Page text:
In total, there will be three calls to the backend here, with parameters 1, 2, and 3.

As long as at least one mounted React component calls the osrdEditoastApi.endpoints.getProjectsByProjectId.useQuery hook, for example, the data will be retained in the cache.

Once the last component is unmounted, the data is removed from the cache after 60 seconds (default value).


Application translation is performed on Transifex. The default language is French. If you add a new translation key, it can be added directly to the code, in all available languages. Please note that if you need to correct a translation, we recommend that you use Transifex, to avoid any conflict.

Rules and important elements

No component should be responsible for updating the data it uses

Only views contain the store selectors, which are then given as props to the components of the module linked to the view.

SCSS is not scoped

A .scss file buried in the tree structure doesn’t guarantee that the classes it contains can only be accessed there, even by importing react (formally forbidden by the way: you must use SCSS import), all declared classes are accessible everywhere.

Prefer a judicious choice of root class name for a given module, and use the tree structure available in the SCSS file.

Imports must follow a specific order

ESLint is setup to automatically sort imports in four import groups, each of them sorted in alphabetical order :

  • React
  • External libraries
  • Internal absolute path files
  • Internal relative path files

Each of these groups will be separated by an empty line.

ESLint will trigger a warning if you don’t follow these guidelines.

You must use the full path for all your imports.

Import links can be relative only if the file to be imported is in the same directory.


import & export

ESLint and Typescript are setup to enforce typed imports for an exported type.

This current setup allows to :

  • Auto typing the import when using a type in a file with autocompletion.
  • Getting 2 errors from each package asking to use type import if you didn’t.

When an import or export contains only types, indicate it with the type keyword.

export type { Direction, DirectionalTrackRange as TrackRange };
import type { typedEntries, ValueOf } from "utils/types";

When an import contains not only types, it will be structured like below, in alphabetical order.

import {
  type ScenarioCreateForm,
} from "common/api/osrdEditoastApi";

This allows to:

  • Improve the performance and analysis process of the compiler and the linter.
  • Make these declarations more readable; we can clearly see what we are importing.
  • Avoid dependency cycles:

dependency cycle

The error disappears with the type keyword

dependency cycle

  • Make final bundle lighter (all types disappear at compilation)

4 - Write code

Integrate changes into OSRD
  1. If you are not used to Git, follow this tutorial

  2. Create a branch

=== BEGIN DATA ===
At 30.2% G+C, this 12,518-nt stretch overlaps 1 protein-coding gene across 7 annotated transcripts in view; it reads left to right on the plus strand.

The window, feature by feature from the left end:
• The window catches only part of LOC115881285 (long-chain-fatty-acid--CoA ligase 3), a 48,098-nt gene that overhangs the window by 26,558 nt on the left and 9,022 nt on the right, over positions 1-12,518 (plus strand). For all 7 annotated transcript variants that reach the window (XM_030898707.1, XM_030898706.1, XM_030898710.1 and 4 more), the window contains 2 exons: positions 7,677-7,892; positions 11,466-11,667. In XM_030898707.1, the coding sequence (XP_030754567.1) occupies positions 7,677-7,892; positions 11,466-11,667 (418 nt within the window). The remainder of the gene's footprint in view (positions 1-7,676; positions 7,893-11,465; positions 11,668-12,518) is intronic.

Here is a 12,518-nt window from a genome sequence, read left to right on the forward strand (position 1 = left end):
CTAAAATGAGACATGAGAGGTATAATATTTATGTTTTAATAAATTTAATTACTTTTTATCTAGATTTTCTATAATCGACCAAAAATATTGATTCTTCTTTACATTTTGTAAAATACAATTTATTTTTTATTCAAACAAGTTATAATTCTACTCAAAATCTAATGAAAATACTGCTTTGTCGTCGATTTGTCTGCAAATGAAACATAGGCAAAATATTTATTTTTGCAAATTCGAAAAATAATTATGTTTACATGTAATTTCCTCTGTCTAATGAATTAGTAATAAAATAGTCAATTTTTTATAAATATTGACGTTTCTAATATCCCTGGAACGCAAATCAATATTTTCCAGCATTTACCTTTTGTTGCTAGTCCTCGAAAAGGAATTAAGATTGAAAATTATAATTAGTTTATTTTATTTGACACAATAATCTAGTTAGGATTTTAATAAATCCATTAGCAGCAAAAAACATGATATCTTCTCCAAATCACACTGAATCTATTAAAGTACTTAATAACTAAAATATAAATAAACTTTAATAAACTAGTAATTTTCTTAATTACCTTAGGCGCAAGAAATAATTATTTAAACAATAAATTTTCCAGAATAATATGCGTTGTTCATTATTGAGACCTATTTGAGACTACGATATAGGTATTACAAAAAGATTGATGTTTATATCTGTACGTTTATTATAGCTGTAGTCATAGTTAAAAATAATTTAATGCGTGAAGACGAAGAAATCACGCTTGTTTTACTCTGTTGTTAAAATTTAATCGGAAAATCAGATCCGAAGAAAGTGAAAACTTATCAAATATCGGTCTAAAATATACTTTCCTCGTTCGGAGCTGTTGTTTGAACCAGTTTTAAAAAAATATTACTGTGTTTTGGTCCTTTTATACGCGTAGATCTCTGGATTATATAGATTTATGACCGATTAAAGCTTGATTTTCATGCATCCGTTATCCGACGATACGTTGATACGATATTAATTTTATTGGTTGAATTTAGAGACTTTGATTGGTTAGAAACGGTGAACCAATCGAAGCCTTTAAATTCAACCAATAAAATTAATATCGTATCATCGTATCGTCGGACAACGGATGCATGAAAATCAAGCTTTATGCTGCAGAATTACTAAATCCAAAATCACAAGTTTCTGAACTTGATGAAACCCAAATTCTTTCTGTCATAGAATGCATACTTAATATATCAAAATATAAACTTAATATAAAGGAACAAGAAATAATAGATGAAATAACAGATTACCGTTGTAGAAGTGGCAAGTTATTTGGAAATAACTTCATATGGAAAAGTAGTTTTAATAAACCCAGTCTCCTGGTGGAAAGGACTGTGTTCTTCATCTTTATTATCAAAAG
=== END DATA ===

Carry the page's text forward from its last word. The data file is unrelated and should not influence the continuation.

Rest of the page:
If you intend to contribute regularly, you can request access to the main repository. Otherwise, create a fork.

  3. Add changes to your branch
    Before you start working, try to split your work into macroscopic steps. At the end of each stop, save your changes into a commit. Try to make commits of logical and atomic units. Try to follow style conventions.

  4. Keep your branch up-to-date

    git switch <your_branch>
    git fetch
    git rebase origin/dev

Continue towards commit style ‣

5 - Commit style

A few advises and rules about commit messages

The overall format for git commits is as follows:

component1, component2: imperative description of the change

Detailed or technical description of the change and what motivates it,
if it is not entirely obvious from the title.
  • the commit message, just like the code, must be in english (only ASCII characters for the title)
  • there can be multiple components separated by : in case of hierarchical relationships, with , otherwise
  • components are lower-case, using -, _ or . if necessary
  • the imperative description of the change begins with a lower-case verb
  • the title must not contain any link (# is forbidden)


  • the title should be self-explanatory: no need to read anything else to understand it
  • the commit title is all lower-case
  • the title is clear to a reader not familiar with the code
  • the body of the commit contains a detailled description of the change

Counter-examples of commit titles

To be avoided entirely:

  • component: update ./some/file.ext: specify the update itself rather than the file, the files are technical elements welcome in the body of the commit
  • component: fix #42: specify the problem fixed in the title, links (to issue, etc.) are very welcome in commit’s body
  • wip: describe the work (and finish it)

Welcome to ease review, but do not merge:

  • fixup! previous commit: an autosquash must be run before the merge
  • Revert "previous commit of the same PR": both commits must be dropped before merging

Continue towards sharing your changes ‣

6 - Share your changes

How to submit your code modifications for review?

The author of a pull request (PR) is responsible for its “life cycle”. He is responsible for contacting the various parties involved, following the review, responding to comments and correcting the code following review (you could also check dedicated page about code review).